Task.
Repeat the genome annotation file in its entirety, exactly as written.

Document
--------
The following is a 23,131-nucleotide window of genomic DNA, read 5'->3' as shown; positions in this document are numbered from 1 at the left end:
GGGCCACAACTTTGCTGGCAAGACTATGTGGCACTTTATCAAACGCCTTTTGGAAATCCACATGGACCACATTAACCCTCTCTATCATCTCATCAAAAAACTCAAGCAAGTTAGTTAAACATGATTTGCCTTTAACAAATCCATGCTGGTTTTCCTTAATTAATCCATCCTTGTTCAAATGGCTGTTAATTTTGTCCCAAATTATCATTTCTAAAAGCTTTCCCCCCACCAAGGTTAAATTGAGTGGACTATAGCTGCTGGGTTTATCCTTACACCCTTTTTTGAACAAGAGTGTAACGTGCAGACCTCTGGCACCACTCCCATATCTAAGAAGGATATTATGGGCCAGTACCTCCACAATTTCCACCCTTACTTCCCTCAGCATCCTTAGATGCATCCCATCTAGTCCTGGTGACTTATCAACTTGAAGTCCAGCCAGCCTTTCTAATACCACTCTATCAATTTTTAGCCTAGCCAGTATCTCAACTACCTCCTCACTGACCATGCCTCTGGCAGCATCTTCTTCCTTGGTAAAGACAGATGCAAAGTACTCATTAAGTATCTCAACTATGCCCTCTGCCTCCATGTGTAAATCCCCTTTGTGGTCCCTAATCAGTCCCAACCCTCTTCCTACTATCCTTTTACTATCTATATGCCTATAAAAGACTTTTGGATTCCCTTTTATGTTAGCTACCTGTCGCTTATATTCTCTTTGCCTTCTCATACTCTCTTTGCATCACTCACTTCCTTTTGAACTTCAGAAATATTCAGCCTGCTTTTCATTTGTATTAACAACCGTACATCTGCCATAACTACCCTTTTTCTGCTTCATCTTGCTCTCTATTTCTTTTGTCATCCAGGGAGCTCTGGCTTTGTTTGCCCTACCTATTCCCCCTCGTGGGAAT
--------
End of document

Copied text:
The following is a 23,131-nucleotide window of genomic DNA, read 5'->3' as shown; positions in this document are numbered from 1 at the left end:
GGGCCACAACTTTGCTGGCAAGACTATGTGGCACTTTATCAAACGCCTTTTGGAAATCCACATGGACCACATTAACCCTCTCTATCATCTCATCAAAAAACTCAAGCAAGTTAGTTAAACATGATTTGCCTTTAACAAATCCATGCTGGTTTTCCTTAATTAATCCATCCTTGTTCAAATGGCTGTTAATTTTGTCCCAAATTATCATTTCTAAAAGCTTTCCCCCCACCAAGGTTAAATTGAGTGGACTATAGCTGCTGGGTTTATCCTTACACCCTTTTTTGAACAAGAGTGTAACGTGCAGACCTCTGGCACCACTCCCATATCTAAGAAGGATATTATGGGCCAGTACCTCCACAATTTCCACCCTTACTTCCCTCAGCATCCTTAGATGCATCCCATCTAGTCCTGGTGACTTATCAACTTGAAGTCCAGCCAGCCTTTCTAATACCACTCTATCAATTTTTAGCCTAGCCAGTATCTCAACTACCTCCTCACTGACCATGCCTCTGGCAGCATCTTCTTCCTTGGTAAAGACAGATGCAAAGTACTCATTAAGTATCTCAACTATGCCCTCTGCCTCCATGTGTAAATCCCCTTTGTGGTCCCTAATCAGTCCCAACCCTCTTCCTACTATCCTTTTACTATCTATATGCCTATAAAAGACTTTTGGATTCCCTTTTATGTTAGCTACCTGTCGCTTATATTCTCTTTGCCTTCTCATACTCTCTTTGCATCACTCACTTCCTTTTGAACTTCAGAAATATTCAGCCTGCTTTTCATTTGTATTAACAACCGTACATCTGCCATAACTACCCTTTTTCTGCTTCATCTTGCTCTCTATTTCTTTTGTCATCCAGGGAGCTCTGGCTTTGTTTGCCCTACCTATTCCCCCTCGTGGGAAT